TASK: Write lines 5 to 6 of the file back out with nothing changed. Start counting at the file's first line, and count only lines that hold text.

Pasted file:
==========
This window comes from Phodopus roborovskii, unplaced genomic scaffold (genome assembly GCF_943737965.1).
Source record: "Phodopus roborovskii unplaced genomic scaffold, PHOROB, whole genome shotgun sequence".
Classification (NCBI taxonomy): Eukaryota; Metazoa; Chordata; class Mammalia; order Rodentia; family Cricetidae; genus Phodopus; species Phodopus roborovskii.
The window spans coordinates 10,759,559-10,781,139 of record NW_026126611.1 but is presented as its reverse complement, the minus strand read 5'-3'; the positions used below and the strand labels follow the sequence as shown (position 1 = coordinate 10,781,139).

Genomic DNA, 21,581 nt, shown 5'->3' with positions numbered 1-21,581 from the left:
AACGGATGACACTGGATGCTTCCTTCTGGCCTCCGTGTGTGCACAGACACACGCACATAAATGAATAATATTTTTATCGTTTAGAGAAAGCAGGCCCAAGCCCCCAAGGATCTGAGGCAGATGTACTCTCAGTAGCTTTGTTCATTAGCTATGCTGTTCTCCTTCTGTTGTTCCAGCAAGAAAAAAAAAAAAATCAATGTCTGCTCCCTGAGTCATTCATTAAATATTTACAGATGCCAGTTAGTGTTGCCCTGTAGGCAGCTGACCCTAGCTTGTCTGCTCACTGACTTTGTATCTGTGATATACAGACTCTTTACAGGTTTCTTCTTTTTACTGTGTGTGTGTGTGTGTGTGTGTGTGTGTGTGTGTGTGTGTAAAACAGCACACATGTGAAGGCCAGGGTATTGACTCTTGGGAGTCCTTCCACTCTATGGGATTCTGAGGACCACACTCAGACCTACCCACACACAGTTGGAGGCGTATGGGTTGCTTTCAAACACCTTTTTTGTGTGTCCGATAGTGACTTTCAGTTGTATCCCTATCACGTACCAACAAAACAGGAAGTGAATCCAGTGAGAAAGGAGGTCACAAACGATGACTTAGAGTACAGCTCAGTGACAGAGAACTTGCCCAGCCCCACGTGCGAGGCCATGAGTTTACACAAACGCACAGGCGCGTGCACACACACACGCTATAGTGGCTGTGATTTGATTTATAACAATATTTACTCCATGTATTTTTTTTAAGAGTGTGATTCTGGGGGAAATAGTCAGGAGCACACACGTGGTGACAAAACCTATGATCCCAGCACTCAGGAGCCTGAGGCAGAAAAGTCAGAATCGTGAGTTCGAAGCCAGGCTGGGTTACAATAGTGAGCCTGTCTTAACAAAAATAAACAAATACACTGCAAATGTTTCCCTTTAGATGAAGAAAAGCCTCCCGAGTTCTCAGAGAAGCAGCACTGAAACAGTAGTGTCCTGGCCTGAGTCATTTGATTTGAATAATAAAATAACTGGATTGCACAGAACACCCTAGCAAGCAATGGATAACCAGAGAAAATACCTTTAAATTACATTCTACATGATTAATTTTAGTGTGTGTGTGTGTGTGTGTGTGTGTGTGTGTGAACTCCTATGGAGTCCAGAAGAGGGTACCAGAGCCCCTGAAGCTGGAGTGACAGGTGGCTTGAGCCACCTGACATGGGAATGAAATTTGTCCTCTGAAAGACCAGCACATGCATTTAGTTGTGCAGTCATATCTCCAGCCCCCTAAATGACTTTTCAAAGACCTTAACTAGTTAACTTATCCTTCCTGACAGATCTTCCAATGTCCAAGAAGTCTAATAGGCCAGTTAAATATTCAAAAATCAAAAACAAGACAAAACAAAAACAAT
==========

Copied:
Genomic DNA, 21,581 nt, shown 5'->3' with positions numbered 1-21,581 from the left:
AACGGATGACACTGGATGCTTCCTTCTGGCCTCCGTGTGTGCACAGACACACGCACATAAATGAATAATATTTTTATCGTTTAGAGAAAGCAGGCCCAAGCCCCCAAGGATCTGAGGCAGATGTACTCTCAGTAGCTTTGTTCATTAGCTATGCTGTTCTCCTTCTGTTGTTCCAGCAAGAAAAAAAAAAAAATCAATGTCTGCTCCCTGAGTCATTCATTAAATATTTACAGATGCCAGTTAGTGTTGCCCTGTAGGCAGCTGACCCTAGCTTGTCTGCTCACTGACTTTGTATCTGTGATATACAGACTCTTTACAGGTTTCTTCTTTTTACTGTGTGTGTGTGTGTGTGTGTGTGTGTGTGTGTGTGTGTGTAAAACAGCACACATGTGAAGGCCAGGGTATTGACTCTTGGGAGTCCTTCCACTCTATGGGATTCTGAGGACCACACTCAGACCTACCCACACACAGTTGGAGGCGTATGGGTTGCTTTCAAACACCTTTTTTGTGTGTCCGATAGTGACTTTCAGTTGTATCCCTATCACGTACCAACAAAACAGGAAGTGAATCCAGTGAGAAAGGAGGTCACAAACGATGACTTAGAGTACAGCTCAGTGACAGAGAACTTGCCCAGCCCCACGTGCGAGGCCATGAGTTTACACAAACGCACAGGCGCGTGCACACACACACGCTATAGTGGCTGTGATTTGATTTATAACAATATTTACTCCATGTATTTTTTTTAAGAGTGTGATTCTGGGGGAAATAGTCAGGAGCACACACGTGGTGACAAAACCTATGATCCCAGCACTCAGGAGCCTGAGGCAGAAAAGTCAGAATCGTGAGTTCGAAGCCAGGCTGGGTTACAATAGTGAGCCTGTCTTAACAAAAATAAACAAATACACTGCAAATGTTTCCCTTTAGATGAAGAAAAGCCTCCCGAGTTCTCAGAGAAGCAGCACTGAAACAGTAGTGTCCTGGCCTGAGTCATTTGATTTGAATAATAAAATAACTGGATTGCACAGAACACCCTAGCAAGCAATGGATAACCAGAGAAAATACCTTTAAATTACATTCTACATGATTAATTTTAGTGTGTGTGTGTGTGTGTGTGTGTGTGTGTGTGAACTCCTATGGAGTCCAGAAGAGGGTACCAGAGCCCCTGAAGCTGGAGTGACAGGTGGCTTGAGCCACCTGACATGGGAATGAAATTTGTCCTCTGAAAGACCAGCACATGCATTTAGTTGTGCAGTCATATCTCCAGCCCCCTAAATGACTTTTCAAAGACCTTAACTAGTTAACTTATCCTTCCTGACAGATCTTCCAATGTCCAAGAAGTCTAATAGGCCAGTTAAATATTCAAAAATCAAAAACAAGACAAAACAAAAACAAT